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Heavy balls and wrecking balls for county cricket – Huw Turbervill



HUW TURBERVILL: These are emotive times. I have been told that, as managing editor of The Cricketer, I shouldn’t be tweeting or even talking about ‘the Hula Hoop Cup’

“They bowl a heavy ball.”

Most people who play cricket have heard this expression.

It describes a bowler who doesn’t look that quick when they run up, but when their delivery hits the bat it does so with surprising force. My first encounter with it was as a 12-year-old, the ball fizzing in the air towards me from some 40-year-old, 18-stone brute.

For people who haven’t played much but still love to watch, it can leave them incredulous.

I recall trying to describe the phenomenon to a cricket-mad editor of a national newspaper who had not played the game (certainly not to any great level, anyway).

He was obsessed by the speed gun. It was the days of Steve Harmison, who was undeniably quick, and Andrew Flintoff, who was deceptively (although they both touched 90mph at times).

A colleague and I said Flintoff bowled a heavy ball, which if memory serves me directly, Mike Atherton, who was in attendance, confirmed. The editor was having none of it, though. For him, the speed gun was the only relevant information. He refused to acknowledge such a phenomenon could exist.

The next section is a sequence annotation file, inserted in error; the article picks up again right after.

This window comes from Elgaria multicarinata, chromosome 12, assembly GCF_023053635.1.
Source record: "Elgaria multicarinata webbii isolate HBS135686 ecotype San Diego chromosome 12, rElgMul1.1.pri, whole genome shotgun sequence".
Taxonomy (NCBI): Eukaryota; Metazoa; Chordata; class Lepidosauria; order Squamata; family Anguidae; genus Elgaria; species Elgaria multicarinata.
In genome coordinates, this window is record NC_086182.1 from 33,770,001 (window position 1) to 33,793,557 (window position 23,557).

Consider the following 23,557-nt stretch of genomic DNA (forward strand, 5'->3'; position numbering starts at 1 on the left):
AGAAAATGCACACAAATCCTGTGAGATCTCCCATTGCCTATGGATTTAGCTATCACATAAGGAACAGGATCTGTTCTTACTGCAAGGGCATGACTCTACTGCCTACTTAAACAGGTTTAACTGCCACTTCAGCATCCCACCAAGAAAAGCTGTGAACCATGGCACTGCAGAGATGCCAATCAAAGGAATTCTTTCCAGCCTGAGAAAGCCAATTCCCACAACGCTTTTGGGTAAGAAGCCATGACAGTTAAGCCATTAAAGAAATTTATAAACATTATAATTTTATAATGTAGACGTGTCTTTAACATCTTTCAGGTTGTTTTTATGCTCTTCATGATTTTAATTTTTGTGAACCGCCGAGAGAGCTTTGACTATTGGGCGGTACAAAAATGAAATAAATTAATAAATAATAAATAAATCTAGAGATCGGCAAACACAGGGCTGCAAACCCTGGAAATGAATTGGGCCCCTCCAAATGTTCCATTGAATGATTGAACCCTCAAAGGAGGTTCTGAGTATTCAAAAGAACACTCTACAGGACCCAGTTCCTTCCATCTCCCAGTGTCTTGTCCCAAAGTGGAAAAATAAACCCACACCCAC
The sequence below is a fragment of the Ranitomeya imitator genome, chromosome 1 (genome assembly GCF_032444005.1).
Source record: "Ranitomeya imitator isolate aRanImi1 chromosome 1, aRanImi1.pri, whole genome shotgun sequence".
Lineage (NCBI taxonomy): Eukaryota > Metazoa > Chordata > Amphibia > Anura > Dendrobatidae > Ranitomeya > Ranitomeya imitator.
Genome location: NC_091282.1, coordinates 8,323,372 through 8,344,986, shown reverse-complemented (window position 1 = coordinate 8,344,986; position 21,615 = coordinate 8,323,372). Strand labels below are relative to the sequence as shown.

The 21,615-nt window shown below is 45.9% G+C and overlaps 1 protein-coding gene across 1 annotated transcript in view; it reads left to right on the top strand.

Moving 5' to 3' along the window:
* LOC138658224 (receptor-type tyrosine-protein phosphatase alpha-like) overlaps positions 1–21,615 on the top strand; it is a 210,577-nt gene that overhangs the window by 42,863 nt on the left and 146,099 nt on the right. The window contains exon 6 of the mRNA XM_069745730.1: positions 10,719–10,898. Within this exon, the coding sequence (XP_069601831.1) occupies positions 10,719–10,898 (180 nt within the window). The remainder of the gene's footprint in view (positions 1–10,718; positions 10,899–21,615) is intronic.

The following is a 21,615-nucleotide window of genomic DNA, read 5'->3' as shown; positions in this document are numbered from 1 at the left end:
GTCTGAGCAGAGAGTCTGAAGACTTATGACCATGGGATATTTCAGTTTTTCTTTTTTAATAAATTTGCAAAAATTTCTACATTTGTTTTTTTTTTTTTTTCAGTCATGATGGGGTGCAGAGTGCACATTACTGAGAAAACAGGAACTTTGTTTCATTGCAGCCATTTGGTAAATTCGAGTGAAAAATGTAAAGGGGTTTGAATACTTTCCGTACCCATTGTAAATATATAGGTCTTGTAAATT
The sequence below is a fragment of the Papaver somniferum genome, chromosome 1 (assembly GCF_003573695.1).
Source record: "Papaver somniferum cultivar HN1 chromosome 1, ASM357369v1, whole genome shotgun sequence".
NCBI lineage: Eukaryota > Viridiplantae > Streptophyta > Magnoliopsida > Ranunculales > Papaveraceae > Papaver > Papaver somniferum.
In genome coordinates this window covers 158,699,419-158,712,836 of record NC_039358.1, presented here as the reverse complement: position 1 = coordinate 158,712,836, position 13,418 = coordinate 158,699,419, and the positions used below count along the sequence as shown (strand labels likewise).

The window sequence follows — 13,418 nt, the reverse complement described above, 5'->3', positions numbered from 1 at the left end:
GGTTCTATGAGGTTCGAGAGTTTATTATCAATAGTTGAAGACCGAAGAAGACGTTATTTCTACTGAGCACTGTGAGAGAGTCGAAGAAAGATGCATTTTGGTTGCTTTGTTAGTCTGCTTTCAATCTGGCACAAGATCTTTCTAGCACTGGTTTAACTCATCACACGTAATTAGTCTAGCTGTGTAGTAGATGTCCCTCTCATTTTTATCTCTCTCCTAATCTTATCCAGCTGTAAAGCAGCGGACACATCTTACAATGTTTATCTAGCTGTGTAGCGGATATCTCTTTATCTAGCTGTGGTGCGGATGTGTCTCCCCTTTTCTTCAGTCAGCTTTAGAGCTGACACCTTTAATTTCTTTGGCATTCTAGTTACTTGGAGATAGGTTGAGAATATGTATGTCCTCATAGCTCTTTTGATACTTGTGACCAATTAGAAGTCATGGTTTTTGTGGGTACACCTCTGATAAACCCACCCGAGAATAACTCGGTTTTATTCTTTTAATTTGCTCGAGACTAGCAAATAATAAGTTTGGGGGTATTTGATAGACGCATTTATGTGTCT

The Australian offie, Chris Green, did a neat job articulating what a heavy ball was on TMS (on Radio 5 live sports extra) last week, during the London Spirit v Trent Rockets match at Lord’s.

I was driving so couldn’t make an exact note of what he said, but he talked about tall bowlers, and their awkward trajectory. I don’t think it’s exclusively tall bowlers who deliver a heavy ball, though. Darren Gough’s skiddiness also managed it, I assume. Jacques Kallis could be another ‘heavy’.


Andrew Flintoff: Bowler of a heavy ball